Thursday, December 15, 2005
Name: Bits ‘n Fits and Bits ‘n Mints
I got a wondeful package last week from a reader, Michal, in Israel. (I sent her some stuff too, but sadly it has not arrived yet.) It was a huge box of all sorts of goodies that will take me about a month to savor properly (and photograph & review, fear not!).
The first grouping I have is from Hachez, which is a German chocolate company that’s been around since 1880. These (except for the dark chocolate one) are from their Cocoa de Maracaibo line. It’s an exceptionally rich milk chocolate that boasts 55% cacao from Venezuela. In the States the government says that you only need to have 10% cocoa solids to call your concoction Milk Chocolate. In Europe that standard is at least 25% cocoa solids. Even most semi-sweet chocolates don’t have 55% cocoa solids in them!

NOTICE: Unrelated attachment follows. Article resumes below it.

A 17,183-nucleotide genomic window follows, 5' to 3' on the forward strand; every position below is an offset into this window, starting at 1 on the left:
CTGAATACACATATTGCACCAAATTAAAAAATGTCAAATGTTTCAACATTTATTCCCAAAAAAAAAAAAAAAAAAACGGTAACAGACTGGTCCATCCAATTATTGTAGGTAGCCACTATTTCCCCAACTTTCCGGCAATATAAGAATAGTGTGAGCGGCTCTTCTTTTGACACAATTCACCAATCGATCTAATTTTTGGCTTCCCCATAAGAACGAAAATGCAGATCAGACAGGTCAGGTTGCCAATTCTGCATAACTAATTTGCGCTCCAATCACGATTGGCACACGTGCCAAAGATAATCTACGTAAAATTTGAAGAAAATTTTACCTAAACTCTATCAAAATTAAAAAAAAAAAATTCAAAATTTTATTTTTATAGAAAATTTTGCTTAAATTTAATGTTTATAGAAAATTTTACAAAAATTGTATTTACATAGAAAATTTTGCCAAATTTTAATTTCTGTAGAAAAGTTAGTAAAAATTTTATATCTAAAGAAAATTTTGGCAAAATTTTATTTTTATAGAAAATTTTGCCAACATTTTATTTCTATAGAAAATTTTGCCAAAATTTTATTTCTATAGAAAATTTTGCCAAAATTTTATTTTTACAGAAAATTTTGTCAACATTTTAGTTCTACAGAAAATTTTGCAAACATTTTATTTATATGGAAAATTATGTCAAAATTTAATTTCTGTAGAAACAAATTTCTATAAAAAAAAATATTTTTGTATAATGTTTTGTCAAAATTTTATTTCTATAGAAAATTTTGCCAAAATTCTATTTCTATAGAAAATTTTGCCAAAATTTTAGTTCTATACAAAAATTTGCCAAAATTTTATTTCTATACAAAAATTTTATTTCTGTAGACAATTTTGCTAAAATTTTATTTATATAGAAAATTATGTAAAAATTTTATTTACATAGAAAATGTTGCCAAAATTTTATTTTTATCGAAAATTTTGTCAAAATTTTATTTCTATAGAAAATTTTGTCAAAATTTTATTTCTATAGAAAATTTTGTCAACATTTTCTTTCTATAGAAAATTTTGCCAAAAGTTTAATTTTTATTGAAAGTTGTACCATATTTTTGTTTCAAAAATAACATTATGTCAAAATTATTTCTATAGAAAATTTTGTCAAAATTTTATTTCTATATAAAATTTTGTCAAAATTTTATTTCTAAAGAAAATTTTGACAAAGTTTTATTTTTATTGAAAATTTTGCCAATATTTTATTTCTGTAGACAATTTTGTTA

The most amazingly cool things are their “Bits” tins. The tin shape might be a bit familiar to some folks as it seems to be identical to those that hold “Hint Mints” that can be found at places like Cost Plus World Market and coffee shops everwhere. The neat thing about the Hint Mints is that the curved tin makes it easy to keep in a pocket. You don’t really wanna do that with a tin full of chocolate. But it’s a really elegant way to be social with your chocolate when you pull one of these out and offer a little chocolate nibble to a friend or someone you want to impress.
The dense milk chocolate for the Bits ‘n Mints is a little different. I wouldn’t call it waxy, but it doesn’t yield immediately. It sits on the tongue as it warms than then suddenly melts into a consistent puddle. It’s probably because there’s less fat in it than I’m used to in a milk chocolate. It takes a moment for it to come to body temperature, then it’s very smooth. I mean, really smooth. It’s literally like butter with a wonderful rich chocolate taste (very little milk taste to it) and a good cooling mint essence.